This resource crunch is nothing new to the IRS, although it has been particularly acute in recent years. The EO division has long tried to find more efficient ways to catch bad actors while allowing good charities to get on with their programs. In recent years, it has experimented with special compliance projects, the development of risk analytics, and tiered determinations processing.9 In its determinations function, the IRS created teams of specialists to handle specific kinds of cases more efficiently, and it developed tracking and processing systems (such as the ill-fated "be on the lookout," or BOLO list) to direct cases to specialists. In the meantime, however, resources continued to dwindle, even as Congress added new duties, such as offshore account initiatives, the Affordable Care Act, and auto-revocation.

With dwindling resources on both the determinations side and the examinations side, the ROO, which sits somewhere between the two,10 is an attractive option. Inefficiencies on the determinations side are particularly problematic because the more time specialists spend pushing back on unqualified applicants, the more time other organizations have to wait in line for recognition of exempt status. Since 2010, when a massive influx of auto-revocation reinstatement cases flooded the system, many organizations now wait more than a year just to be assigned to a determinations specialist, and enough cases are taking multiple years to process that the IRS has had to issue guidance on what to do about organizations that are automatically revoked for failure to file annual returns for three years while awaiting review of their applications.11 Offloading that time-consuming initial review to the ROO would, in theory, allow the "good" organizations to get their exemption letters and get on with their charitable programs, while shifting the initial filtering process just a few years down the road, when the IRS can test organizations against actual activities, not just representations.

Will It Work?

The IRS is clearly betting that it will work. When it recently began allowing section 501(c)(4) applicants to attest that they would not engage in more than a designated amount of political activity, in lieu of full case development on that issue during the application process, the IRS signaled that reliance on attestations might be supplemented by a ROO referral.12 More recently, the IRS has been developing a more streamlined application process for section 501(c)(3) applicants, including a new Form 1023-EZ for some smaller organizations,13 and reliance on attestations rather than full development for many other applicants.14 IRS officials have stated that they intend to balance those streamlined application procedures with a more "robust compliance process on the back end."15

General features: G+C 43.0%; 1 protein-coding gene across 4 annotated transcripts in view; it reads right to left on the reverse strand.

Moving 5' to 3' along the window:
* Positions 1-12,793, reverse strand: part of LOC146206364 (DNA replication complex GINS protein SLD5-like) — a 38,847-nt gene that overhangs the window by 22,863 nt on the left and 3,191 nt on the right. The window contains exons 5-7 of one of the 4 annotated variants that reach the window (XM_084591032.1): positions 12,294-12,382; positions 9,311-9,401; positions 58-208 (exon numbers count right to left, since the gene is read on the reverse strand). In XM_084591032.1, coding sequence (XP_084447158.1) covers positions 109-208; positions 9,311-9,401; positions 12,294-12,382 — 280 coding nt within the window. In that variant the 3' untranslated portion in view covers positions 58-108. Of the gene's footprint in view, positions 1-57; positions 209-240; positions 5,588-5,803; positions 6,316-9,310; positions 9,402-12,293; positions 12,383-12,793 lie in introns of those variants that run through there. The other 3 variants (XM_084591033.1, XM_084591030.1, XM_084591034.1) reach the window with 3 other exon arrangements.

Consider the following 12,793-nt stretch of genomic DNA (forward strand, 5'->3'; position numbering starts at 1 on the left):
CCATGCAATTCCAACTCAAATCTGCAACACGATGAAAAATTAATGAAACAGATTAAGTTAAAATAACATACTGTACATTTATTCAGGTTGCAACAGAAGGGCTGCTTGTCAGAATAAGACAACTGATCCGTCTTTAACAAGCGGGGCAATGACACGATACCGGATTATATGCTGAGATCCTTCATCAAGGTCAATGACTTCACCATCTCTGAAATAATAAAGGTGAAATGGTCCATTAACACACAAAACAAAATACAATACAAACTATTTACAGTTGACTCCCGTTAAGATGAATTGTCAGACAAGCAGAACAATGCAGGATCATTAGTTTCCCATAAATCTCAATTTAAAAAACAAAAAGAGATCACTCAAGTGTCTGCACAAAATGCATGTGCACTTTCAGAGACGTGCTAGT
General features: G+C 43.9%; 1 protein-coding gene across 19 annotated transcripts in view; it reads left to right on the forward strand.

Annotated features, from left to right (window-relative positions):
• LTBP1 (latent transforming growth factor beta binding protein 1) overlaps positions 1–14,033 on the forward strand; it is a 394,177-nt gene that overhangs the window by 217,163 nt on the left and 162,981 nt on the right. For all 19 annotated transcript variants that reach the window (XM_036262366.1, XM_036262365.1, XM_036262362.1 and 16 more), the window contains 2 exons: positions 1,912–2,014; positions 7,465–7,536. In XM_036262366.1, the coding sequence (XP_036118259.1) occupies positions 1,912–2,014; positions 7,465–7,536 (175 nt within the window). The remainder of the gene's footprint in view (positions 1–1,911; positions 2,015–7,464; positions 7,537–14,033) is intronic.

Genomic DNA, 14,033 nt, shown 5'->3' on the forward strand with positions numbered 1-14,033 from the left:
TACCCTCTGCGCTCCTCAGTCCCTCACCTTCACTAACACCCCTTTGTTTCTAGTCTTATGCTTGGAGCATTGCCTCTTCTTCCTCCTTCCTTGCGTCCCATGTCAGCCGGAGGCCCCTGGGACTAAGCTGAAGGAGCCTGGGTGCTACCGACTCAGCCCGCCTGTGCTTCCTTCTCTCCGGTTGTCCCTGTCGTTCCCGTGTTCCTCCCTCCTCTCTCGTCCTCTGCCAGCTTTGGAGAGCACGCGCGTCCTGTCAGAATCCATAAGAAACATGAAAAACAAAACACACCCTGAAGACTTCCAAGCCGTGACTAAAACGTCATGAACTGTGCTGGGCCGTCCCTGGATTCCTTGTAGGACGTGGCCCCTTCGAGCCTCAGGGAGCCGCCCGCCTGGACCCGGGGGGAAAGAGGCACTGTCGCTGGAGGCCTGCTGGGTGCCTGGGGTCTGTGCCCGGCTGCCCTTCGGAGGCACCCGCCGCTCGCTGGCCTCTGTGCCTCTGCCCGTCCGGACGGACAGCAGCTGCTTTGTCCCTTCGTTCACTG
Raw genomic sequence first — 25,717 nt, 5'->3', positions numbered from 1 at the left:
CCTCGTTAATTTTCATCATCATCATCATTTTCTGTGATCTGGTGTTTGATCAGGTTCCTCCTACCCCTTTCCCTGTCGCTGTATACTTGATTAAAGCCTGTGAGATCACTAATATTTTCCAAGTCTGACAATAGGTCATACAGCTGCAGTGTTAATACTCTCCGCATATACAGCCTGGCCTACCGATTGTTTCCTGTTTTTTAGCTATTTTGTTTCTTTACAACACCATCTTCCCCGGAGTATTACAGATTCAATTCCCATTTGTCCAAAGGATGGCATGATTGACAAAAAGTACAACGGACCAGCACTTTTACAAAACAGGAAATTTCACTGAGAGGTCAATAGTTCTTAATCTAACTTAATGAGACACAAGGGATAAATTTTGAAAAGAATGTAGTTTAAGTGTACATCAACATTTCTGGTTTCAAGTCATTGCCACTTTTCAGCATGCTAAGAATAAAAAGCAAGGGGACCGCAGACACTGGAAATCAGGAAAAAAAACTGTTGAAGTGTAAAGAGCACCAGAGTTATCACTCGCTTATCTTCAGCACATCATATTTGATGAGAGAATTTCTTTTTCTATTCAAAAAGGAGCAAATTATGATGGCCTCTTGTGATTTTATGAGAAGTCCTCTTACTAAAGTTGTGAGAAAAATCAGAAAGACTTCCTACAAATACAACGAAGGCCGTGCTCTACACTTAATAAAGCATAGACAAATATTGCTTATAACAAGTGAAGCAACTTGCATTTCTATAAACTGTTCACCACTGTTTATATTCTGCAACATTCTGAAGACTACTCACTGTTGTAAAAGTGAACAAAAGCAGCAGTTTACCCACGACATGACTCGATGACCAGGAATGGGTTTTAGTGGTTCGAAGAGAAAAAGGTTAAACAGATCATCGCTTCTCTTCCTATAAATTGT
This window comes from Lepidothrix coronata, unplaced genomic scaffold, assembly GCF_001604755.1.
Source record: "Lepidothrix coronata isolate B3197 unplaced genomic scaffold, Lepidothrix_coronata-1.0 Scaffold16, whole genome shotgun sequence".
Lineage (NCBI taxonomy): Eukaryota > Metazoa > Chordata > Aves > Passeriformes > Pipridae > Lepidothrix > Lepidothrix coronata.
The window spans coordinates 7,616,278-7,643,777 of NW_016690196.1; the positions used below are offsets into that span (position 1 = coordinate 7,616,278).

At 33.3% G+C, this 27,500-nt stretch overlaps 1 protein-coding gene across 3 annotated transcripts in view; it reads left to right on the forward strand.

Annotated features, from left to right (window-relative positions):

Form 1023-EZ appears to contemplate possible ROO referrals for some organizations. Part III, in particular, asks a series of questions (lines 4 through 11) regarding potential activities, including payment of compensation, international activity, lobbying activity, and specified financial transactions.16 According to the Instructions for Form 1023-EZ, the answers to those questions do not affect eligibility to file the form.17 Organizations that answer yes to any of those questions are not asked for additional information, as they would be in a traditional Form 1023 application. What, then, is the purpose of the questions? It seems likely that at least one purpose is to generate data that may be used in deciding which organizations will receive a ROO or other examination referral.18

If the IRS does intend to rely heavily on the ROO, the agency will certainly need to expand it. As of September 2012, there were only 40 ROO specialists.19 Presumably, more will be needed to provide a meaningful backstop to the more than 60,000 applications the IRS receives each year. IRS officials have indicated that once the new streamlined application procedures are in place and the current backlog of applications has been addressed, determinations personnel will likely be reassigned to examinations (which includes the ROO).20

Also, the IRS will need to tighten its internal documentation and processes regarding ROO referrals and processing. In theory, at least some ROO referrals are randomly selected.21 However, it appears that many organizations may have historically been chosen for ROO referral based on a particular specialist's gut reaction to the organization's application.22 For this reason, the ROO has been criticized as prone to abuse -- indeed, the House Ways and Means Committee recently called out the ROO (to which many Tea Party applications were referred) as the IRS's "surveillance program."23 Unless the IRS has sufficient resources to require a ROO referral for all organizations claiming tax-exempt status (or at least for all Form 1023-EZ filers), it will need to develop and publish objective criteria for determining what organizations get referred to the ROO, and it may need to combat the surveillance program characterization somewhat by at least informing organizations that they are or have been subject to the ROO.